Expecting To Fly 7 / by Lorraine García-Nakata

1/23/2012 Moment Between Sketches
What I enjoy about diving into sketch mode, whether a drawing or in written form, is the freedom of letting go. It's between you and the blank space. Sketches unfold and entice you along from one to the next and I like not knowing what's coming next. All the years of living, developing your skill, your surroundings, and expectations for tomorrow, fuel what steps forward in each sketch. A musician might experience this during improvisation.

When I begin, I try not to think. Instead, I check in on how I feel. When working to represent or render another person or subject, I notice what I sense or "see." Either way, this takes a moment to register.  Other times an idea hovers around for a few days in the form of an emotion, texture, or something vague. Once I decide to begin, I look into the blank paper, waiting until I eventually see that first line. Ink pen in hand, that line is confirmed. When writing, it's not that different. I stop, then the first words or phase migrate forward.

My brain isn't the sole driver of a quickly rendered image. It's more dynamic and a little hard to explain. Imagine your hands, head, heart, body, history, desires, environment, and skill all logging onto one site and becoming an ensemble that together move the whole process forward. It's very democratic and not in-the-head-colonial and why surprises happen. It occurs to me that during the Dark Ages, a time of great ignorance and fear, simple minds would've burned me at the stake for this description. Human nature prefers the control of knowing where it's going, yet a truly creative process takes you into unfamiliar territory. This process makes you stronger, sharper. I highly recommend it.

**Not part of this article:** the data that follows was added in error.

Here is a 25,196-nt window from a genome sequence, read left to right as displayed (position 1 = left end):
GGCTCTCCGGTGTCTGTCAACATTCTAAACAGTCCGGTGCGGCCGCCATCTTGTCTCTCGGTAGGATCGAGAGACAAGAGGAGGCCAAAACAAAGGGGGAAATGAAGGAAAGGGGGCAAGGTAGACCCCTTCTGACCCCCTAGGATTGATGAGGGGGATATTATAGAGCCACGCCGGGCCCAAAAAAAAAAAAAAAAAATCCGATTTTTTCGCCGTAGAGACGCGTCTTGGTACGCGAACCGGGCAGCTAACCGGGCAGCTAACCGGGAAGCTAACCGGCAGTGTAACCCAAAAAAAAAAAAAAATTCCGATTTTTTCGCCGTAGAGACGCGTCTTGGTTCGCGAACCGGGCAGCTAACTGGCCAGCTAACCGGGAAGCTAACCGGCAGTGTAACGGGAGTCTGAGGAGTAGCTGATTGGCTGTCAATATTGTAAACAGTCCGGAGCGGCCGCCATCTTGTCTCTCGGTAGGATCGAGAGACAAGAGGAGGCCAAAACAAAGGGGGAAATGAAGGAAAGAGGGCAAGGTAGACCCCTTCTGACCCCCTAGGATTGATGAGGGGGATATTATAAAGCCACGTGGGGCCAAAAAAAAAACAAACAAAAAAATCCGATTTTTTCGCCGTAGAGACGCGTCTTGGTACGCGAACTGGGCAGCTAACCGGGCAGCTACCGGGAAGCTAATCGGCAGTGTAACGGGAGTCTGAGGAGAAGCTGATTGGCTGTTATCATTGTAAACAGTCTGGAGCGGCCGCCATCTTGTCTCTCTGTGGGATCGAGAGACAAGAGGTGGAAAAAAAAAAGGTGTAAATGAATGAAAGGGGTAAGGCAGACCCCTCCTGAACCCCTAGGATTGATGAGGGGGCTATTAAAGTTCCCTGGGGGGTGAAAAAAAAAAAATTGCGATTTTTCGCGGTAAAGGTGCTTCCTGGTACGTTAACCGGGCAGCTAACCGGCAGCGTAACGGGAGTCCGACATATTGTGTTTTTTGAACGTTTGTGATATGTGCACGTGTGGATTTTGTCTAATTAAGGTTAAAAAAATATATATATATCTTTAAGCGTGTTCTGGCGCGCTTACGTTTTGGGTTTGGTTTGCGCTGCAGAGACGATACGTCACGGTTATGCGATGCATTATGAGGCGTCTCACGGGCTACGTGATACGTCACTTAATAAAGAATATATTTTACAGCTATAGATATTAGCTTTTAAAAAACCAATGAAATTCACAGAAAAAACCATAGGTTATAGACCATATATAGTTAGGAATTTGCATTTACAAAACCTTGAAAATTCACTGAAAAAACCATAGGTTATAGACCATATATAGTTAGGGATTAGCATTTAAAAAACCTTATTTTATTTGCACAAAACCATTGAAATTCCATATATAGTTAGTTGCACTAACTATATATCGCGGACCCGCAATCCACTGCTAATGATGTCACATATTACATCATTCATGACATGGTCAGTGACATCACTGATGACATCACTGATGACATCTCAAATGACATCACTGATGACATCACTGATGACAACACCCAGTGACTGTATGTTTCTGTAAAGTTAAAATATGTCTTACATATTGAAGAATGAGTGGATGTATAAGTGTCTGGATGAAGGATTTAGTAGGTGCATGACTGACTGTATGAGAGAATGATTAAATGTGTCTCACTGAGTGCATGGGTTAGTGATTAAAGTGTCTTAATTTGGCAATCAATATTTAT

The following, are several samples from 30 or more recent sketches. I often do 5 to 10 in one sitting as they happen pretty quickly. I enjoy ink line sketches the best. Ink lasts a little longer than felt tip drawings which eventually tend to fade. Either way, the simplicity of sketches require getting to the point with less. From one to the next rendering, an idea changes. The following sketch is the first one in this group. 

(Just a reminder that any sketch is not to be downloaded, copied, or reproduced without my consent as outlined in copyright note indicated below). 
Points to share about this first sketch: In the early 70's, I began drawing women viewing them from the back. I was interested in what could be communicated about a person without facial cues. This recent sketch was drawn as I was dealing with an annoying pain affecting my spine. That came through. Here spinal points connect to an ambiguous power source. While drawing, I was leaning up against a heating pad, so it is easy to see how your immediate environment can insinuate itself into your work. Dates mark years where a change or move occurred (not necessarily a painful change). 

Another sketch with same view of the person (Click on images to see them more clearly).

In this drawing, the spine is still hinted in the upper neck area. Hair strands have become cords with plugs or connectors at the end of each hair strand.

Right:  The hair as cord idea evolves as an integral part of the body. Here the hair itself  has also changed. The spine no longer shown, is represented by bodice laces which cord-connect to the end of hair strands. Cords also begin to attach directly to face, throat, upper chest, and other areas.

Left: This person seems relaxed and moves about as if power-source cords are the norm.